TAGS:

Collapse of the larynx, a condition known as “roaring”, has been recognised in working horses for centuries.

Roaring is a particular problem in racehorses and sport horses because the collapsed larynx (voice box) prevents the horse getting enough air into his lungs during fast work and his performance therefore suffers.

The cause is a progressive degeneration of the nerve that supplies the muscles of the larynx. These muscles should open up the vocal cords as the horse breathes in, making the tunnel through the voice box as wide as possible. In affected horses, the muscles fail to pull the cords out of the airway and the horse has to breathe through a smaller gap.

The left side is far more frequently affected than the right, perhaps because the left nerve has a much longer route from the spinal cord to get to the larynx.

The disease has been given different names: “roaring” describes the noise an affected horse makes at exercise, as the floppy vocal cord vibrates in the airway during inspiration (inward breath), while French horsemen call it “sawing” because the sound resembles someone sawing a piece of wood. Laryngeal hemiplegia or laryngeal paralysis describe the effects of the condition on the larynx, but the current name, recurrent laryngeal neuropathy (RLN), accurately describes the root of the problem — damage to the nerve that makes the larynx work properly.

Big, deep-chested horses are most at risk; draught horses such as Shires and Percherons are typically affected, but are rarely required to work at high intensity. Racehorses, hunters and eventers are more likely to experience problems if they are affected.

Diagnosis is based upon a combination of signs: reduced performance during exercise, with or without the characteristic noise, palpable muscle loss on the larynx and, conclusively, examination of the larynx using a flexible endoscope.

A sticky situation

Over the years, a number of surgical operations have been devised to try to fix the problem.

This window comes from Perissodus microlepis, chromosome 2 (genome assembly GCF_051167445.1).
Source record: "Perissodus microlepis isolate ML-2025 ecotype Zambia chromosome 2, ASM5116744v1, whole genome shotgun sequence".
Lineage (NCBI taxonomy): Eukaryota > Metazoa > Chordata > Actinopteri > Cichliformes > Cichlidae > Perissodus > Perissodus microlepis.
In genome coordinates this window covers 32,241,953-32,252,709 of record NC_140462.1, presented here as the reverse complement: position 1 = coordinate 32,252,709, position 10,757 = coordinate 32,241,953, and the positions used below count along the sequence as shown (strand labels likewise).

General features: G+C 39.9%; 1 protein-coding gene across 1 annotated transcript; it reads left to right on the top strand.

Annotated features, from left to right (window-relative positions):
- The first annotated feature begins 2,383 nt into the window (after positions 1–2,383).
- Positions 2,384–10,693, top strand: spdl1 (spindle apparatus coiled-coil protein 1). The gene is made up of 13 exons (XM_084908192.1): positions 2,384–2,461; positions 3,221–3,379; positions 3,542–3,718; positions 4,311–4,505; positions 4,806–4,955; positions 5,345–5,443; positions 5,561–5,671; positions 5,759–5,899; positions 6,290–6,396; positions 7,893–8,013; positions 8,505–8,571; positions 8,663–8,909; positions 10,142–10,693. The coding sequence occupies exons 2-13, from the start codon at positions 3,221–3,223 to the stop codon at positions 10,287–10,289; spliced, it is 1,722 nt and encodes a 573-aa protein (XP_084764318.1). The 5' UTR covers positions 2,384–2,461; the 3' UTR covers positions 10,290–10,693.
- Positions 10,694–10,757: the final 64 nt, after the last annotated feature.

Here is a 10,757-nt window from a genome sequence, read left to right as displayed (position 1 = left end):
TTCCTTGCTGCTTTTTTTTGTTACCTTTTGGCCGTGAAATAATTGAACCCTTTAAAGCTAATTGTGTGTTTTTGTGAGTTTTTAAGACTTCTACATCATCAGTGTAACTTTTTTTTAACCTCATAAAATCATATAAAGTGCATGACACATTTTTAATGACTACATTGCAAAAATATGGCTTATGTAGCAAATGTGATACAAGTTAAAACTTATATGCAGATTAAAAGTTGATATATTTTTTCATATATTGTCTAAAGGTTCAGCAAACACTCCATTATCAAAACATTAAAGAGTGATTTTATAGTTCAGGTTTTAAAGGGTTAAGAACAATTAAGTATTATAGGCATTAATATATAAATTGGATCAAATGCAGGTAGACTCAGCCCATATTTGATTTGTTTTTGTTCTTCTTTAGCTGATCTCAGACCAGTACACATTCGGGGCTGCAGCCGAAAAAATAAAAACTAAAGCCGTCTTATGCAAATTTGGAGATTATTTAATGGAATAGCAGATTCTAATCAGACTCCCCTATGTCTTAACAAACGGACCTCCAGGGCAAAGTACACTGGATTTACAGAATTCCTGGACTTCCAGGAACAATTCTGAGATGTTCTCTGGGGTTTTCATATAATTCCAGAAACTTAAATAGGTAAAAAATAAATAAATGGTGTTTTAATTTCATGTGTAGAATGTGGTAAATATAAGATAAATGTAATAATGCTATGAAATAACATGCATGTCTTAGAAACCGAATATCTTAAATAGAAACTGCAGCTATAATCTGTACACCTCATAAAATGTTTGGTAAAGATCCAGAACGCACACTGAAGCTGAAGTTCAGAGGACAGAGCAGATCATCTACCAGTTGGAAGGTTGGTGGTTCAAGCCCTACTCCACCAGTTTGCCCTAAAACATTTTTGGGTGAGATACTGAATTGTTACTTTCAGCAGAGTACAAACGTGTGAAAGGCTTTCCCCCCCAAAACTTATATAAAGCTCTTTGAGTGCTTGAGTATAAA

In the early 20th century, Sir Frederick Hobday refined a surgical procedure in which the pocket of soft tissue behind the vocal cord is removed. When the surgical site heals, the scar tissue sticks the collapsed cord to the inside wall of the larynx and prevents it vibrating.

Hobday surgery tends to improve the noise a horse makes but does little to increase the size of the airway. These days, a vet performing a Hobday operation will often remove the vocal cord as well. Surgery will help mildly affected animals and can now be performed under standing sedation using a laser endoscope.

In the 1970s, a new technique was developed in which the withered laryngeal muscle was replaced by a prosthetic loop of permanent suture that was inserted into the top of the larynx. This procedure, termed prosthetic laryngoplasty but commonly called a “tie-back”, pulls the floppy vocal cord out of the way and opens up the larynx.

In combination with a Hobday-type procedure, it has become the standard surgery for RLN and improves performance in up to 70% of racehorses and up to 90% of eventers and hunters. It does have some drawbacks — not least that because the larynx cannot be properly closed during swallowing, horses treated using this technique sometimes develop problems caused by food entering the airway. Post-operative coughing is common.

Surgical solution

Because tie-back surgery has some problems, vets have continued to research ways to restore normal function to the larynx.

Highly complicated and delicate surgery was developed in the late 1980s and 1990s, in which a tissue graft, consisting of a small piece of one of the neck muscles with its own nerve attached, was transplanted into the larynx.

This nerve muscle pedicle graft operation requires a great deal of surgical skill and is only offered at elite specialist units.

Patients have to be on the operating table for a very long time and prolonged anaesthesia is, in itself, risky.

Surgeons based in France have just published the results of a new technique they have developed to treat RLN. Instead of trying to get a nerve and muscle graft to “take” and then grow on the larynx, they identified and carefully isolated small branches of the first cervical nerve near to the larynx that were supplying one of the midline muscles of the neck. They then simply transplanted the nerve into the existing, non-functioning muscle of the larynx.

The operation, performed on 17 affected horses, resulted in restored muscle activity in 11 out of 12 patients who were tested by nerve stimulation at their follow-up examination, and improved performance in nine out of 14 who were exercise tested.

Crucially, the surgery is far simpler than the nerve muscle graft technique and takes no longer to perform than a current tie-back.

Ref Horse & Hound; 20 September 2018